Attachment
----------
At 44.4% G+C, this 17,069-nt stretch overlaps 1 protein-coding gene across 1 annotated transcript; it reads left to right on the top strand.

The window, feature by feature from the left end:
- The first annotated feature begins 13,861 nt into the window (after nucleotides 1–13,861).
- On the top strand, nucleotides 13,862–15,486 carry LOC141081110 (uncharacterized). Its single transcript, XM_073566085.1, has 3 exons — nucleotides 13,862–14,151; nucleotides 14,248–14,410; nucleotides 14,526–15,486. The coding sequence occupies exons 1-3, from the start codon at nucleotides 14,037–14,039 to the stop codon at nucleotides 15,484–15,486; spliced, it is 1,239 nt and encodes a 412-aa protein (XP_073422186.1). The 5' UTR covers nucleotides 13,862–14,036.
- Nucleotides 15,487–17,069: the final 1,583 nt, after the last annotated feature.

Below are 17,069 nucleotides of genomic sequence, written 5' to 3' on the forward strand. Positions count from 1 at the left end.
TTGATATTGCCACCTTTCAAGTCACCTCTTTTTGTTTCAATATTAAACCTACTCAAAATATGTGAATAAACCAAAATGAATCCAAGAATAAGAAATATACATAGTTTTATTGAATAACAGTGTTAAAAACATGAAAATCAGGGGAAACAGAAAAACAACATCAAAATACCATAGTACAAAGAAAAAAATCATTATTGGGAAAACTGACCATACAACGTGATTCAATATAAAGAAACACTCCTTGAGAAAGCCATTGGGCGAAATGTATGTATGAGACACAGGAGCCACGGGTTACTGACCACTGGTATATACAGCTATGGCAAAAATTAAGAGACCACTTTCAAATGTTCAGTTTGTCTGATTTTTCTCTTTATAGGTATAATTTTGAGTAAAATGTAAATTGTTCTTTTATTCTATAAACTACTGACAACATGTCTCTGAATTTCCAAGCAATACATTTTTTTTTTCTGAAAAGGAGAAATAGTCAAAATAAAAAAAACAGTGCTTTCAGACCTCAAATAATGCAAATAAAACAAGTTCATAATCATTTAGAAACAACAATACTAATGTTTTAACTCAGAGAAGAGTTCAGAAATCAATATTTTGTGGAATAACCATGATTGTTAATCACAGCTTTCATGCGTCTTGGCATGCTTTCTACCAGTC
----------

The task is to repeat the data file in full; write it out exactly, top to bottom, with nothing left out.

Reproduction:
At 44.4% G+C, this 17,069-nt stretch overlaps 1 protein-coding gene across 1 annotated transcript; it reads left to right on the top strand.

The window, feature by feature from the left end:
- The first annotated feature begins 13,861 nt into the window (after nucleotides 1–13,861).
- On the top strand, nucleotides 13,862–15,486 carry LOC141081110 (uncharacterized). Its single transcript, XM_073566085.1, has 3 exons — nucleotides 13,862–14,151; nucleotides 14,248–14,410; nucleotides 14,526–15,486. The coding sequence occupies exons 1-3, from the start codon at nucleotides 14,037–14,039 to the stop codon at nucleotides 15,484–15,486; spliced, it is 1,239 nt and encodes a 412-aa protein (XP_073422186.1). The 5' UTR covers nucleotides 13,862–14,036.
- Nucleotides 15,487–17,069: the final 1,583 nt, after the last annotated feature.

Below are 17,069 nucleotides of genomic sequence, written 5' to 3' on the forward strand. Positions count from 1 at the left end.
TTGATATTGCCACCTTTCAAGTCACCTCTTTTTGTTTCAATATTAAACCTACTCAAAATATGTGAATAAACCAAAATGAATCCAAGAATAAGAAATATACATAGTTTTATTGAATAACAGTGTTAAAAACATGAAAATCAGGGGAAACAGAAAAACAACATCAAAATACCATAGTACAAAGAAAAAAATCATTATTGGGAAAACTGACCATACAACGTGATTCAATATAAAGAAACACTCCTTGAGAAAGCCATTGGGCGAAATGTATGTATGAGACACAGGAGCCACGGGTTACTGACCACTGGTATATACAGCTATGGCAAAAATTAAGAGACCACTTTCAAATGTTCAGTTTGTCTGATTTTTCTCTTTATAGGTATAATTTTGAGTAAAATGTAAATTGTTCTTTTATTCTATAAACTACTGACAACATGTCTCTGAATTTCCAAGCAATACATTTTTTTTTTCTGAAAAGGAGAAATAGTCAAAATAAAAAAAACAGTGCTTTCAGACCTCAAATAATGCAAATAAAACAAGTTCATAATCATTTAGAAACAACAATACTAATGTTTTAACTCAGAGAAGAGTTCAGAAATCAATATTTTGTGGAATAACCATGATTGTTAATCACAGCTTTCATGCGTCTTGGCATGCTTTCTACCAGTC